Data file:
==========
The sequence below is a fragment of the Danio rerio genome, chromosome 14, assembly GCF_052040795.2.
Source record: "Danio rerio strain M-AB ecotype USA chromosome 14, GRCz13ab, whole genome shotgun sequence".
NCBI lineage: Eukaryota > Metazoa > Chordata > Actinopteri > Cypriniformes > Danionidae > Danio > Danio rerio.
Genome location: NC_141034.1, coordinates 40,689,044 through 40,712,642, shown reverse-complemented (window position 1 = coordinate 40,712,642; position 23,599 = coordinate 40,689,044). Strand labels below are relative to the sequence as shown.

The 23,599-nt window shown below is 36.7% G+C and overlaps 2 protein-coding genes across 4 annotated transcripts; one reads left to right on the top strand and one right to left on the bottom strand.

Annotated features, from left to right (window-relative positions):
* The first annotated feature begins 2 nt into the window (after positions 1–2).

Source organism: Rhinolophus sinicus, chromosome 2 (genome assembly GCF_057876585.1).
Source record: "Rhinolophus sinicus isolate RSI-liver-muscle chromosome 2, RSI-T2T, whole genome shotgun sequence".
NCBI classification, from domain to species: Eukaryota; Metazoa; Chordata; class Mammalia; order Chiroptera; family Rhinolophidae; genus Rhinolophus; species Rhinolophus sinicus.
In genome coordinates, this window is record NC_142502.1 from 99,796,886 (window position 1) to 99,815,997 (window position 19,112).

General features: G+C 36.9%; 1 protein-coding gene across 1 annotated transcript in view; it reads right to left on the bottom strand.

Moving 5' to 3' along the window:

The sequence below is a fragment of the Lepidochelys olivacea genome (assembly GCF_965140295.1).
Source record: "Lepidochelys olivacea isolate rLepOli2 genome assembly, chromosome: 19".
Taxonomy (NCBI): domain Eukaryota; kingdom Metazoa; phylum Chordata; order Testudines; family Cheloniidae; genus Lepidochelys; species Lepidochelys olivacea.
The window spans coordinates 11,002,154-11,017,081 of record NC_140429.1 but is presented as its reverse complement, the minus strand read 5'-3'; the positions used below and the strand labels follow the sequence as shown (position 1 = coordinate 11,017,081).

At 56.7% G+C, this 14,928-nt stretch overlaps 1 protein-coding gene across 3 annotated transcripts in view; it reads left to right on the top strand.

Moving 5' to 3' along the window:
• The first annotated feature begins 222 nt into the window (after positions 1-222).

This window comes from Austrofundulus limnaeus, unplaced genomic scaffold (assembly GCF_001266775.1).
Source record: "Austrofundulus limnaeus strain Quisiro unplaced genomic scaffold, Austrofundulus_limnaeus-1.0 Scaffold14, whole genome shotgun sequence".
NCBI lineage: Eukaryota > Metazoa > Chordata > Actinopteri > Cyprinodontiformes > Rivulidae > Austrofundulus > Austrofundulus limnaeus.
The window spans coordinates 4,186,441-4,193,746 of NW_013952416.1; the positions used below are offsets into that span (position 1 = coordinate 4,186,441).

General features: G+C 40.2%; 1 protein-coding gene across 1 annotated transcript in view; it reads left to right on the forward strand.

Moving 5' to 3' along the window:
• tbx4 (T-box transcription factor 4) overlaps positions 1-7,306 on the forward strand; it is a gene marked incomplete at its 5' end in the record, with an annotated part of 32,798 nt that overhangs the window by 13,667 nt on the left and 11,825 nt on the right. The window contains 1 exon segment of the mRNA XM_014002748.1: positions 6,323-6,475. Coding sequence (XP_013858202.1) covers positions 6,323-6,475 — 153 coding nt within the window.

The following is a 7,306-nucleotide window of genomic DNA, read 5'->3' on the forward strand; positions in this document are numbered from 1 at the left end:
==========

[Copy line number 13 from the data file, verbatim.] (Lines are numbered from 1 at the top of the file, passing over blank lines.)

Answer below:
Moving 5' to 3' along the window: